Flickr/Caden Crawford
Source: Flickr/Caden Crawford

North Carolina law currently makes it illegal for any registered sex offender to use social media. This week, the Supreme Court will hear arguments from one man who was convicted of having a Facebook account under a law he claims is a violation of the First Amendment.

The state argues that sex offenders can use social media to find victims and thus they should be banned from using it. While this can certainly happen, people—including sex offenders—do a lot of other perfectly legal, non-harmful things on social media. Lawyers arguing against the NC law assert that the state cannot ban all types of speech simply because of the platform where it takes place; that would violate the constitution. 

From my perspective, as someone who has studied social media since the moment it came into existence, these laws have a dated view of the role social media plays in our lives. There is no question that all kinds of illegal activity takes place online. However, laws like this one in North Carolina treat social media as some kind of special technology that is used for only certain types of communication. That is simply not the reality for most users.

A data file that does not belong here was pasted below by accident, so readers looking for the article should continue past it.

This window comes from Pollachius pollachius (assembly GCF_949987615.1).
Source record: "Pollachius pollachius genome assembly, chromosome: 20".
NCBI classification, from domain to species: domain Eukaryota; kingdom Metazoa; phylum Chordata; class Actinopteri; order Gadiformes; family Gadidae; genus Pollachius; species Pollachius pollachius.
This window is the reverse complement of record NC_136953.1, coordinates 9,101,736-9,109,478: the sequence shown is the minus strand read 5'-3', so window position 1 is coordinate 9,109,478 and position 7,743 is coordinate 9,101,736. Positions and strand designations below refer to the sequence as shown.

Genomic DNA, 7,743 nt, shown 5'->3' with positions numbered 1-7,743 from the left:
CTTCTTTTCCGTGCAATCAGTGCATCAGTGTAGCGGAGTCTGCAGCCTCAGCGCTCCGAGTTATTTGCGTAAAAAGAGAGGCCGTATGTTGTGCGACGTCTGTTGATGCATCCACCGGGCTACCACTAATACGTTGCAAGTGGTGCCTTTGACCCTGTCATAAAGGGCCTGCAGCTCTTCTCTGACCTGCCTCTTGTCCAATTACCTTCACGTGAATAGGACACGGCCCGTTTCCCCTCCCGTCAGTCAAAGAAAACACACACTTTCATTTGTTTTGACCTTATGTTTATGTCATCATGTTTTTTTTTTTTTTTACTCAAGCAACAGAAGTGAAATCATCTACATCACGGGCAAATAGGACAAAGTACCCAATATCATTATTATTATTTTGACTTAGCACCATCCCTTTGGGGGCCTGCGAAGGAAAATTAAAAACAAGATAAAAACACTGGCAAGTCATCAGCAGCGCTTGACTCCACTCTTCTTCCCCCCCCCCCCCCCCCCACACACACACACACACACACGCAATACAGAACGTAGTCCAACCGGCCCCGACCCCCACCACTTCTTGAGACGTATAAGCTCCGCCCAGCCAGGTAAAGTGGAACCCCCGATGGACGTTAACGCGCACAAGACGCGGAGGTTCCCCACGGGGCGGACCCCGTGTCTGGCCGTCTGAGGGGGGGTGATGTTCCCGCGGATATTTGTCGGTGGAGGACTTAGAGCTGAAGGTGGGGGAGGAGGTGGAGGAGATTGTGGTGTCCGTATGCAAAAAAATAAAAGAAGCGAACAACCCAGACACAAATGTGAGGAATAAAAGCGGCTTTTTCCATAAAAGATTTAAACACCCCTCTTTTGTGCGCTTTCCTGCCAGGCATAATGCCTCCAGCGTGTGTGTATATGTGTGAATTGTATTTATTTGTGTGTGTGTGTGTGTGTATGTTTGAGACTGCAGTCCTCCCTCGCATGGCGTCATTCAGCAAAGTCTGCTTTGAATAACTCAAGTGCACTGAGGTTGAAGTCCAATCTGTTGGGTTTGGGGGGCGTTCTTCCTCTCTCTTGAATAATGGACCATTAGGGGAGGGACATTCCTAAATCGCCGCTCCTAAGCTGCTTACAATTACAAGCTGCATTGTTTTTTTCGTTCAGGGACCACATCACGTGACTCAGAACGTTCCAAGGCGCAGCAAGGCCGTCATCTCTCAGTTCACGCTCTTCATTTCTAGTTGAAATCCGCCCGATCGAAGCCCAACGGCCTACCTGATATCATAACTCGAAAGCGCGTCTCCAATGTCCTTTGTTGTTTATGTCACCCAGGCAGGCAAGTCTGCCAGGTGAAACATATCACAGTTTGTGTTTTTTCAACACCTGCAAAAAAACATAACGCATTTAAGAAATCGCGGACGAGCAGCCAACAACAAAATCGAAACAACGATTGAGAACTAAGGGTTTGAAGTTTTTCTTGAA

Some 80% of Americans with internet access use Facebook. Of those, 76% use the site every day. And Facebook is just one platform. The Trump candidacy and Presidency have shown us the power of Twitter as a platform for communication and engagement. Social media has become a way for the vast majority of Americans to engage in every type of speech. It is critical to many people's engagement in politics, their social engagement with friends and family, their professional networking, and their self-expression. It is, simply put, as much a part of communication as simply speaking for some people. 

None of this is to argue that states shouldn't make laws to stop sexual predators from contacting potential victims online. However, there are narrower, constitutional ways to block certain types of interactions that are more targeted than blocking a population from using platforms that have become a basic part of modern communication.

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